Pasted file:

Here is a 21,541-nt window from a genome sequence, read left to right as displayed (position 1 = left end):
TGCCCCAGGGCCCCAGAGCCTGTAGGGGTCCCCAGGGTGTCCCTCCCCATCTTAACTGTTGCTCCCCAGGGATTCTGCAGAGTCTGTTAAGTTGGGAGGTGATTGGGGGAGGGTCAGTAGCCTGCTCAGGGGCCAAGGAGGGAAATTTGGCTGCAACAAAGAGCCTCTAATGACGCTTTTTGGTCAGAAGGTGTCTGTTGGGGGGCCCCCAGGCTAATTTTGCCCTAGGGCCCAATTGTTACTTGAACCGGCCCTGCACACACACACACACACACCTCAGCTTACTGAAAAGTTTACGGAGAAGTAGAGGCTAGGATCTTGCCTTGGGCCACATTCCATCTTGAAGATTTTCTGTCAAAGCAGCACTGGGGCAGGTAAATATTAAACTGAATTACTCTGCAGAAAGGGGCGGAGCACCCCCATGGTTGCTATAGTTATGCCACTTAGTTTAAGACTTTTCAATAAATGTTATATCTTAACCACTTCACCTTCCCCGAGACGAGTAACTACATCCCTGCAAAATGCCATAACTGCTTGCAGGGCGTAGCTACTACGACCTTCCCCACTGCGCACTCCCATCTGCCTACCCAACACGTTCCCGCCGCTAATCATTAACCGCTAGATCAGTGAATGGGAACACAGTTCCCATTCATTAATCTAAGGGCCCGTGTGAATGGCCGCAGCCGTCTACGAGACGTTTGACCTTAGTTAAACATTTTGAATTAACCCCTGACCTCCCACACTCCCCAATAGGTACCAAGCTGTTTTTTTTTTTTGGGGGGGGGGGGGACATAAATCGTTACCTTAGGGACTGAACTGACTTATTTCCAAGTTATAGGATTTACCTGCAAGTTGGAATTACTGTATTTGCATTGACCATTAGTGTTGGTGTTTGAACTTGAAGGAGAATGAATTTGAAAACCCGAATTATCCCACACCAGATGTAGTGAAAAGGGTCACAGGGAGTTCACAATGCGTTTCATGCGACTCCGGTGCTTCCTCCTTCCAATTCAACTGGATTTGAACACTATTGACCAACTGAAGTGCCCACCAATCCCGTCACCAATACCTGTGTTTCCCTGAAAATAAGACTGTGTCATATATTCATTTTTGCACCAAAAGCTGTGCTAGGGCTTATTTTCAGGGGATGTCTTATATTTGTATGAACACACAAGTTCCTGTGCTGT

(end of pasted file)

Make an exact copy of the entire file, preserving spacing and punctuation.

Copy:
Here is a 21,541-nt window from a genome sequence, read left to right as displayed (position 1 = left end):
TGCCCCAGGGCCCCAGAGCCTGTAGGGGTCCCCAGGGTGTCCCTCCCCATCTTAACTGTTGCTCCCCAGGGATTCTGCAGAGTCTGTTAAGTTGGGAGGTGATTGGGGGAGGGTCAGTAGCCTGCTCAGGGGCCAAGGAGGGAAATTTGGCTGCAACAAAGAGCCTCTAATGACGCTTTTTGGTCAGAAGGTGTCTGTTGGGGGGCCCCCAGGCTAATTTTGCCCTAGGGCCCAATTGTTACTTGAACCGGCCCTGCACACACACACACACACACCTCAGCTTACTGAAAAGTTTACGGAGAAGTAGAGGCTAGGATCTTGCCTTGGGCCACATTCCATCTTGAAGATTTTCTGTCAAAGCAGCACTGGGGCAGGTAAATATTAAACTGAATTACTCTGCAGAAAGGGGCGGAGCACCCCCATGGTTGCTATAGTTATGCCACTTAGTTTAAGACTTTTCAATAAATGTTATATCTTAACCACTTCACCTTCCCCGAGACGAGTAACTACATCCCTGCAAAATGCCATAACTGCTTGCAGGGCGTAGCTACTACGACCTTCCCCACTGCGCACTCCCATCTGCCTACCCAACACGTTCCCGCCGCTAATCATTAACCGCTAGATCAGTGAATGGGAACACAGTTCCCATTCATTAATCTAAGGGCCCGTGTGAATGGCCGCAGCCGTCTACGAGACGTTTGACCTTAGTTAAACATTTTGAATTAACCCCTGACCTCCCACACTCCCCAATAGGTACCAAGCTGTTTTTTTTTTTTGGGGGGGGGGGGGACATAAATCGTTACCTTAGGGACTGAACTGACTTATTTCCAAGTTATAGGATTTACCTGCAAGTTGGAATTACTGTATTTGCATTGACCATTAGTGTTGGTGTTTGAACTTGAAGGAGAATGAATTTGAAAACCCGAATTATCCCACACCAGATGTAGTGAAAAGGGTCACAGGGAGTTCACAATGCGTTTCATGCGACTCCGGTGCTTCCTCCTTCCAATTCAACTGGATTTGAACACTATTGACCAACTGAAGTGCCCACCAATCCCGTCACCAATACCTGTGTTTCCCTGAAAATAAGACTGTGTCATATATTCATTTTTGCACCAAAAGCTGTGCTAGGGCTTATTTTCAGGGGATGTCTTATATTTGTATGAACACACAAGTTCCTGTGCTGT